“Fashion is the most powerful art there is,” the brilliant Blair Waldorf once informed Dan Humphrey, the guy-from-the-other-side–of-the- tracks—well, anyway, Brooklyn. “It's movement, design and architecture all in one. It shows the world who we are and who we'd like to be. Just like your scarf shows the world you'd like to be a used car salesman.”Oh, Gossip Girl ! How we loved you every week from 2007 to 2012.
Nobody doesn’t like Chinese food, according to the White House , which is why fried rice and egg rolls were presumably on the Blue Room menu Tuesday night. In a plot device that might have been lifted from Mean Girls, the guest list included not top dog Republicans Mitch and Paul, the heads of the party Trump supposedly belongs to, but his new friends from the wrong side of the tracks, Chuck Schumer and Nancy Pelosi.
“There is no book. There is no set. There is no music. There is only life and us. It's absolutely frightening to do a work when you have nothing to hold on to,” the late choreographer, performer, and ballet director Pina Bausch once said, struggling to describe the mysterious power of her creations. Bausch passed away in 2009, but she leaves a staggering legacy, a new way of looking at movement and performance.
Muck Rack makes it simple to find people, tweets, or articles that mention any name, keyword, company, hashtag etc. We've compiled this guide to help you make the most of your search.
Selecting a term
Start searching tweets, articles from media outlets, articles mentioned in tweets, journalists'
names, titles and bios with some suggested searches:
Companies or Topics (e.g. iPhone, Microsoft)
Phrases (e.g. "cloud computing") — use quotes to keep the terms together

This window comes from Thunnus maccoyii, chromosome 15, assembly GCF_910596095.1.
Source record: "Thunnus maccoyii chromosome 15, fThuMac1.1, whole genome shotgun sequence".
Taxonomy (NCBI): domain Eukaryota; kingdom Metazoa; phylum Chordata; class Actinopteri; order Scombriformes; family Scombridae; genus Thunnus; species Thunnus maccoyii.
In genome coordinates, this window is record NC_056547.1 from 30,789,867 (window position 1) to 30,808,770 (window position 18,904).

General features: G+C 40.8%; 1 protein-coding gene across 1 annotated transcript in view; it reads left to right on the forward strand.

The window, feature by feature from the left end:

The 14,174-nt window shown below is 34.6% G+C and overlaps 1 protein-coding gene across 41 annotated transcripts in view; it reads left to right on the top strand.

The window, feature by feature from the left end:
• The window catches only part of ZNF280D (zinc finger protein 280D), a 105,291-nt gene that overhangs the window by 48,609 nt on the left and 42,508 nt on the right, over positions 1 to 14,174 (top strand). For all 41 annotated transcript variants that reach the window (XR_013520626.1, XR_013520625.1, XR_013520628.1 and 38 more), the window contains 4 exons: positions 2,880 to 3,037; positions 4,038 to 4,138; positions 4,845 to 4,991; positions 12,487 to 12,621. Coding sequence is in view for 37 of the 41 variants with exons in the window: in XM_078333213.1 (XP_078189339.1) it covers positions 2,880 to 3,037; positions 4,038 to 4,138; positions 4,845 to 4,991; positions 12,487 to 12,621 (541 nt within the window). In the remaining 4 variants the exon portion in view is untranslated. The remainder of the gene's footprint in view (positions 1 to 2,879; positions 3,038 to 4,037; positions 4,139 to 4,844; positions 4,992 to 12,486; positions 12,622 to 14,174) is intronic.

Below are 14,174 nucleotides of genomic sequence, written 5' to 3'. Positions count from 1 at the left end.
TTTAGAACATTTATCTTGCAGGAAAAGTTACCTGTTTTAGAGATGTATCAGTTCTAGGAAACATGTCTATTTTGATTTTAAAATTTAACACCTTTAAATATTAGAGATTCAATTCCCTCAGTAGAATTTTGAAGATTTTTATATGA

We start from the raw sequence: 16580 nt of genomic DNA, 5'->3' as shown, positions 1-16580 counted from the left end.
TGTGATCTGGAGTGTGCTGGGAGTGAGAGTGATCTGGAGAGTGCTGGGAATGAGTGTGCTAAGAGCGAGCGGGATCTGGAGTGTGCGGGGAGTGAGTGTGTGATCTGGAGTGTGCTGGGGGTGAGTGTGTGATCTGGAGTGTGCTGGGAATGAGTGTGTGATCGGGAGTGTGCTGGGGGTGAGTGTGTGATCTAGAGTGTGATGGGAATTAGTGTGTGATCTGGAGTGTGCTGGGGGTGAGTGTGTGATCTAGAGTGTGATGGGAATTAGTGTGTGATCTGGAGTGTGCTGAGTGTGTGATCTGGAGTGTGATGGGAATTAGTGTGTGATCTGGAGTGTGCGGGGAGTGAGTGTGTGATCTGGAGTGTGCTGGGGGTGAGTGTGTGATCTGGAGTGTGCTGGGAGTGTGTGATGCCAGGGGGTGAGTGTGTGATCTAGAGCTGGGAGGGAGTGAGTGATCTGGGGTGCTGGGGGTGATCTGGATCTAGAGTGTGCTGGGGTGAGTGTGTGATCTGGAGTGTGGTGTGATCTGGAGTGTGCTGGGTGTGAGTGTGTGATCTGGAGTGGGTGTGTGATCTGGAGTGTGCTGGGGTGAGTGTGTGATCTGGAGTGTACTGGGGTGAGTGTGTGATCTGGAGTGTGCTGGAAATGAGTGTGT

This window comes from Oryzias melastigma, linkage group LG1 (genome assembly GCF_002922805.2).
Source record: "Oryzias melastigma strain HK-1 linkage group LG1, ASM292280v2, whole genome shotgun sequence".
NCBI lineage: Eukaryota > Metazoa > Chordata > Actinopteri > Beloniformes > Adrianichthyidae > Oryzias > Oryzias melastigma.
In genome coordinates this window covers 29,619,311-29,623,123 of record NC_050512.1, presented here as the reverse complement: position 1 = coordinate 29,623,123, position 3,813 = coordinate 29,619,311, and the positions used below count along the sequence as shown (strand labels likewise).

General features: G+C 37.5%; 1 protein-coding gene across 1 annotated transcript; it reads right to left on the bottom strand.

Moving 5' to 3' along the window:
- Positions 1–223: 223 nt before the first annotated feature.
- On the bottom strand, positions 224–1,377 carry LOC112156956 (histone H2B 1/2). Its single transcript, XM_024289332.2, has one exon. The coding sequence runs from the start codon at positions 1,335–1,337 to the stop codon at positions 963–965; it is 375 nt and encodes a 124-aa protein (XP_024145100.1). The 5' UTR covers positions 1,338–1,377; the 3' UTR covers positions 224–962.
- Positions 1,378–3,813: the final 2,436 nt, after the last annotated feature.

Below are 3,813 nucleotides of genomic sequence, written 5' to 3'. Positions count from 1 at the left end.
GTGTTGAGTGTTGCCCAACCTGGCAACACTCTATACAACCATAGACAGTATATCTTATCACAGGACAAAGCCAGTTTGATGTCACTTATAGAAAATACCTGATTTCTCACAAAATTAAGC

Twitter handles (e.g. @username) — returns those who have mentioned or replied to
Names (e.g. "David Pogue")
Hashtags (e.g. #sxsw, #london2012)
Bio details (e.g. vegan, Olympics, father)
Muck Rack's Advanced Search allows for many boolean operators.
Find results that mention multiple specified terms, use AND or
+. For example, ensure each result contains both Elon Musk and Mark Zuckerberg by
searching Obama AND Romney or Obama + Romney.
Use the operators OR or , to broaden your search when you'd like either of
multiple terms to appear in results. (This is the default behavior of our search when no operators
are used.) For example, search for democrat OR republican to find results that refer to
Democrats and/or Republicans.
Use NOT or - to subtract results from your search. For
example, searching Disney will yield results about the Walt Disney Company as well as Walt Disney
World Resort. To exclude mentions of Disney World, search for Disney -World or Disney
When using one of these operators with a phrase, enclose it in quotation marks. For example, you can
find results about smartphones excluding Apple's iPhone 4S by searching smartphone -"iPhone
Exact case matching or punctuation
If you're searching for a brand name or keyword that relies on specific punctuation marks or capitalization, you can
find results that match your exact query by adding matchcase: before the keyword you're searching for, like matchcase:E*TRADE .
Use parentheses to separate multiple
boolean phrases. For example, to find journalists talking about having fun in Disney World or
Disneyland, search for ("disney world" OR disneyland) AND fun.
An asterisk can be used to search for any variation of a root word truncated by the asterisk. For example, searching for admin* will return results for administrator, administration, administer, administered, etc.
A near operator is an AND operator where you can control the distance between the words. You can vary the distance the near operation uses by adding a forward slash and number (between 0-99) such as strawberries NEAR/10 "whipped cream", which means the strawberries must exist within 10 words of "whipped cream".